Studies of GaAs Solar Cells Grown by Close-Spaced Vapor Transport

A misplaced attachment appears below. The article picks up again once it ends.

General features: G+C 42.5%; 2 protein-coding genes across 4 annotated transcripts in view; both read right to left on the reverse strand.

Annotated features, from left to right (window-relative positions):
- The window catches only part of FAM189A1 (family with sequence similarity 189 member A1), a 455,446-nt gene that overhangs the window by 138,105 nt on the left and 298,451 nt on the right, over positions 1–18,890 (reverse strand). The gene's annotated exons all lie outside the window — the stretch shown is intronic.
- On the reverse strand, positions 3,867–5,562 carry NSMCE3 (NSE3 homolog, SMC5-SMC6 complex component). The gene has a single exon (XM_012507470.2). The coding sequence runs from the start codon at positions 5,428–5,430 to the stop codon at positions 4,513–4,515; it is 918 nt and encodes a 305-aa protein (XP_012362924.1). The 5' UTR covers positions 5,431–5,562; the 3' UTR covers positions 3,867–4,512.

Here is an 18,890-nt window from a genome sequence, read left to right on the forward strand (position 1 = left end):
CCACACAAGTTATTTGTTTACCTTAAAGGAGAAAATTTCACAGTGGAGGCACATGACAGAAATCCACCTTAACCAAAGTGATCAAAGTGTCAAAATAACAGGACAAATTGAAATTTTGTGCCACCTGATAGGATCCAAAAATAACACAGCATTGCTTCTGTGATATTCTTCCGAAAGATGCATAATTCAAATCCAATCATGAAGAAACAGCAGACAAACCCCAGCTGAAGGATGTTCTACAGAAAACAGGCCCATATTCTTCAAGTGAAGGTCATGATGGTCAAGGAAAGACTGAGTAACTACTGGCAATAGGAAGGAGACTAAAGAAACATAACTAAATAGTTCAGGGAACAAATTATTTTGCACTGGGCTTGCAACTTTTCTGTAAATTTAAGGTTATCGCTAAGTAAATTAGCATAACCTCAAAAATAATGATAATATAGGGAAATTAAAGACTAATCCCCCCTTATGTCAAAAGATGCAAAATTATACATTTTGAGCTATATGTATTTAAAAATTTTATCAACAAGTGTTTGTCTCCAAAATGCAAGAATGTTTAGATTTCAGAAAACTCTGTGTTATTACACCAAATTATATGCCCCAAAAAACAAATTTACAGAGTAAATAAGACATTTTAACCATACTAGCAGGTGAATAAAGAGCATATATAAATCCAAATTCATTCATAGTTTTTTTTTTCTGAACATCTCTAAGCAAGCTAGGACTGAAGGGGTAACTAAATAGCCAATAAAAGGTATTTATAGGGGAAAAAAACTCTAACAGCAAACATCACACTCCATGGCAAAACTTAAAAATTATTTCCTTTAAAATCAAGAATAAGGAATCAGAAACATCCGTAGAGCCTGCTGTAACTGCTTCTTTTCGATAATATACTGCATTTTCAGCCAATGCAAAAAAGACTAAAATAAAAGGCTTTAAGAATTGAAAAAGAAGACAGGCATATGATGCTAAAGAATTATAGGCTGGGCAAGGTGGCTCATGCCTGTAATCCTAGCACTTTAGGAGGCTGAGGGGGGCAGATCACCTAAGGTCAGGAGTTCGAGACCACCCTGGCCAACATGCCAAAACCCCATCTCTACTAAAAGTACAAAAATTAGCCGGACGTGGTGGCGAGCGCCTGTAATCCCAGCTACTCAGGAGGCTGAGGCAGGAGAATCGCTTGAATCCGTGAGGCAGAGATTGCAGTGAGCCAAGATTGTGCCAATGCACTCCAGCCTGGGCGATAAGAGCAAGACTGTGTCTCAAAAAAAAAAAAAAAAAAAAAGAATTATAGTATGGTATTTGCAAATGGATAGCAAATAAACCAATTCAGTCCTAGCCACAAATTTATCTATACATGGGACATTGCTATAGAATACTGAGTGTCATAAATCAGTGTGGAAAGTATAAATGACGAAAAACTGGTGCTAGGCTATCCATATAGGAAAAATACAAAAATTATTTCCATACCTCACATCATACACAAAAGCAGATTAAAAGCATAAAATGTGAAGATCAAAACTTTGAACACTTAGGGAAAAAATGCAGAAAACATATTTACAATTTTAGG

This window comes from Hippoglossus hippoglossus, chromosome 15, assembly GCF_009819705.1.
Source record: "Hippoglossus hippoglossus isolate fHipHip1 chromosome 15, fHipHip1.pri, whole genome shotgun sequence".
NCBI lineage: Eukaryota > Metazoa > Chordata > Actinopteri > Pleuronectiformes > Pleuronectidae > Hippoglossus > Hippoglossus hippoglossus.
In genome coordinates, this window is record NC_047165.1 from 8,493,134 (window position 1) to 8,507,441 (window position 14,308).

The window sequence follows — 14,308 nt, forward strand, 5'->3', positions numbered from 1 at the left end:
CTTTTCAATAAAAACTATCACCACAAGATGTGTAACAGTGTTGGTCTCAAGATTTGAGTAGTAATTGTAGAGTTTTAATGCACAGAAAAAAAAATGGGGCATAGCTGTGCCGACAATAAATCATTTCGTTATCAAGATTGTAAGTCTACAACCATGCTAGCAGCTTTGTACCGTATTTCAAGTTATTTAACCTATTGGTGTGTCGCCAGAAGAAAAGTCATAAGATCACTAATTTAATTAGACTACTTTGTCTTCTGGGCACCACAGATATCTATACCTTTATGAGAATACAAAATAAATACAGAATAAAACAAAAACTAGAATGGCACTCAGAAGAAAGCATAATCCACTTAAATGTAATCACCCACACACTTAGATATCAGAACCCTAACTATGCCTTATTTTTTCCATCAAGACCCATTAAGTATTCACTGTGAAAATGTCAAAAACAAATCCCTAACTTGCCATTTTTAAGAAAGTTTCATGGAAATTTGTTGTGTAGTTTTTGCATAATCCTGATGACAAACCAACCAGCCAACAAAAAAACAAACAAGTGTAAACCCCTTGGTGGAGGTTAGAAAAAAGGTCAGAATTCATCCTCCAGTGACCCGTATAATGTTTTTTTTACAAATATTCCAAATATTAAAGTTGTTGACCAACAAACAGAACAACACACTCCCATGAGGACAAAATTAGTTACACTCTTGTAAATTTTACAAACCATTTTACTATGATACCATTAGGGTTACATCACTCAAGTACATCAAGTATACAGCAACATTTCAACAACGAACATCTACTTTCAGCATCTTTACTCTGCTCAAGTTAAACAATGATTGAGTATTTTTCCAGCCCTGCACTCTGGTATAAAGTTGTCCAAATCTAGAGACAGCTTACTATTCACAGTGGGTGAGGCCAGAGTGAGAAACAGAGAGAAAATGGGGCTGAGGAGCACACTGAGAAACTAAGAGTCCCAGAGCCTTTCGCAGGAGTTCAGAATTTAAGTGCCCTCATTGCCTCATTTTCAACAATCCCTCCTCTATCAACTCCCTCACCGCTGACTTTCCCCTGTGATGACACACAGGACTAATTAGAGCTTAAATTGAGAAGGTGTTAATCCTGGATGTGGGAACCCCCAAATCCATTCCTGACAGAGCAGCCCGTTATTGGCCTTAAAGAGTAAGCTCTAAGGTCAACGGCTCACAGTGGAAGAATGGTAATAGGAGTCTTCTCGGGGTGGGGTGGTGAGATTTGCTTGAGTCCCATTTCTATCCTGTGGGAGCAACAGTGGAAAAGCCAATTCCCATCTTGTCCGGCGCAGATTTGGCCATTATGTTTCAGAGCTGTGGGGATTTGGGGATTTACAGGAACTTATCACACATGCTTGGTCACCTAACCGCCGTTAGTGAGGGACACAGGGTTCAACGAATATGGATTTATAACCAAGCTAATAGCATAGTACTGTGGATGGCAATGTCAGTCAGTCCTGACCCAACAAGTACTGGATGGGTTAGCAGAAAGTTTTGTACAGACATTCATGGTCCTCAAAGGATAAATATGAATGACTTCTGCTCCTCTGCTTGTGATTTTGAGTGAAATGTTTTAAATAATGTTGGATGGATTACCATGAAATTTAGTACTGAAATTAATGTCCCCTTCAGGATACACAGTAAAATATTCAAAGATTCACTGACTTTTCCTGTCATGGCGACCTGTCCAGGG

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While photovoltaic (PV) manufacturing is on track to provide a substantial portion of world electricity generation, the growth of the industry is likely to be lower than desired to meet targets designed to mitigate climate change. Many different PV technologies have been developed, but PV modules based on Si are the dominant technology due to its low cost and relatively high energy conversion efficiencies. PV modules based on III-V materials are primarily used for aerospace applications due to their high cost and record-setting efficiencies. Traditional manufacturing techniques for III-V PV require expensive precursors, and have high capital costs and low throughput. Close-spaced vapor transport (CSVT) is an alternative technique for deposition of III-V materials that was invented in the 1960s but has not been fully developed for the production of PV devices. This work describes progress towards high efficiency solid-state GaAs solar cells produced by CSVT. Previous results have demonstrated good electronic quality of CSVT GaAs using photoelectrochemical cells, but such devices have not been demonstrated to be commercially practical. This work investigates the potential of CSVT to produce high-efficiency III-V PV by fabricating and characterizing GaAs films and simple homojunction solar cells. Chapter I describes the motivation and state of III-V PV research, and establishes basic device physics background. Chapter II gives details of film growth and device design and fabrication. Chapter III gives an overview of the film and device characterization methods employed. Chapter IV explores the primary limitations in the efficiency of the homojunction solar cells fabricated for this study and discusses some practical concerns in translating the technique to a manufacturing environment. Chapter V explores the electronically-active defects in both $n$-type films and in $p$-type absorbers of solar cells, which would be likely to limit the efficiency of devices optimized considering the results presented in Chapter IV. Chapter VI discusses some of the possible future directions for applying CSVT to more advanced device structures which are more commercially relevant, including the growth on alternative substrates and growth of ternary materials for passivating layers or multijunction cells. This dissertation includes previously published and unpublished co-authored material.